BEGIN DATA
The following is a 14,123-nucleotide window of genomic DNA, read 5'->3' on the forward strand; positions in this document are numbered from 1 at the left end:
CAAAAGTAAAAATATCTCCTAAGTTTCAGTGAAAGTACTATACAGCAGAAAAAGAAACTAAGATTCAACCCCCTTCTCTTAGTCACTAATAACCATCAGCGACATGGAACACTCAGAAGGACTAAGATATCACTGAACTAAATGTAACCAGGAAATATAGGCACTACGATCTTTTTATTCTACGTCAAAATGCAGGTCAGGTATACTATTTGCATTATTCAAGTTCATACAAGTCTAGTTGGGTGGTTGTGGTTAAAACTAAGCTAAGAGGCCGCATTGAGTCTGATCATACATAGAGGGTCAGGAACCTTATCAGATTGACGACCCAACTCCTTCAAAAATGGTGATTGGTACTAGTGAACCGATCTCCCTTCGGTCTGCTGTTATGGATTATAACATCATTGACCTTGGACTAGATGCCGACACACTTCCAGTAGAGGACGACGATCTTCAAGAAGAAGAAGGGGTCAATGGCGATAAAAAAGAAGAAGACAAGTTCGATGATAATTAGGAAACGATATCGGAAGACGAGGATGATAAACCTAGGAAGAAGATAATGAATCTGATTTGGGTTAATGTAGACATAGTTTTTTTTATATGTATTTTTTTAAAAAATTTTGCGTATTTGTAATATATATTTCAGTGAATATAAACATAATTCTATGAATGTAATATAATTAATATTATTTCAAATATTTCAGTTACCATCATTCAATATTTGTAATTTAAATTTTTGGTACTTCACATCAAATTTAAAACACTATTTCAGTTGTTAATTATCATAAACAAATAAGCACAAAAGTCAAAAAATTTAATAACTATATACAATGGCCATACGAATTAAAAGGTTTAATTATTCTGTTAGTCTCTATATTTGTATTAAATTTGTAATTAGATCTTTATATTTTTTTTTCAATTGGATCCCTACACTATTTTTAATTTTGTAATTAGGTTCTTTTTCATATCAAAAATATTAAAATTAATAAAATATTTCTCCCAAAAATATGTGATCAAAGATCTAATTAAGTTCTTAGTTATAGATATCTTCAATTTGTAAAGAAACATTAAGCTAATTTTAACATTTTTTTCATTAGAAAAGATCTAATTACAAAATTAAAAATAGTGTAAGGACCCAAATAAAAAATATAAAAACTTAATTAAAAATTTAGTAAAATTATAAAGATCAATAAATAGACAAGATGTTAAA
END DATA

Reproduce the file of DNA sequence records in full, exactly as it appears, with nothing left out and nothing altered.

The following is a 14,123-nucleotide window of genomic DNA, read 5'->3' on the forward strand; positions in this document are numbered from 1 at the left end:
CAAAAGTAAAAATATCTCCTAAGTTTCAGTGAAAGTACTATACAGCAGAAAAAGAAACTAAGATTCAACCCCCTTCTCTTAGTCACTAATAACCATCAGCGACATGGAACACTCAGAAGGACTAAGATATCACTGAACTAAATGTAACCAGGAAATATAGGCACTACGATCTTTTTATTCTACGTCAAAATGCAGGTCAGGTATACTATTTGCATTATTCAAGTTCATACAAGTCTAGTTGGGTGGTTGTGGTTAAAACTAAGCTAAGAGGCCGCATTGAGTCTGATCATACATAGAGGGTCAGGAACCTTATCAGATTGACGACCCAACTCCTTCAAAAATGGTGATTGGTACTAGTGAACCGATCTCCCTTCGGTCTGCTGTTATGGATTATAACATCATTGACCTTGGACTAGATGCCGACACACTTCCAGTAGAGGACGACGATCTTCAAGAAGAAGAAGGGGTCAATGGCGATAAAAAAGAAGAAGACAAGTTCGATGATAATTAGGAAACGATATCGGAAGACGAGGATGATAAACCTAGGAAGAAGATAATGAATCTGATTTGGGTTAATGTAGACATAGTTTTTTTTATATGTATTTTTTTAAAAAATTTTGCGTATTTGTAATATATATTTCAGTGAATATAAACATAATTCTATGAATGTAATATAATTAATATTATTTCAAATATTTCAGTTACCATCATTCAATATTTGTAATTTAAATTTTTGGTACTTCACATCAAATTTAAAACACTATTTCAGTTGTTAATTATCATAAACAAATAAGCACAAAAGTCAAAAAATTTAATAACTATATACAATGGCCATACGAATTAAAAGGTTTAATTATTCTGTTAGTCTCTATATTTGTATTAAATTTGTAATTAGATCTTTATATTTTTTTTTCAATTGGATCCCTACACTATTTTTAATTTTGTAATTAGGTTCTTTTTCATATCAAAAATATTAAAATTAATAAAATATTTCTCCCAAAAATATGTGATCAAAGATCTAATTAAGTTCTTAGTTATAGATATCTTCAATTTGTAAAGAAACATTAAGCTAATTTTAACATTTTTTTCATTAGAAAAGATCTAATTACAAAATTAAAAATAGTGTAAGGACCCAAATAAAAAATATAAAAACTTAATTAAAAATTTAGTAAAATTATAAAGATCAATAAATAGACAAGATGTTAAA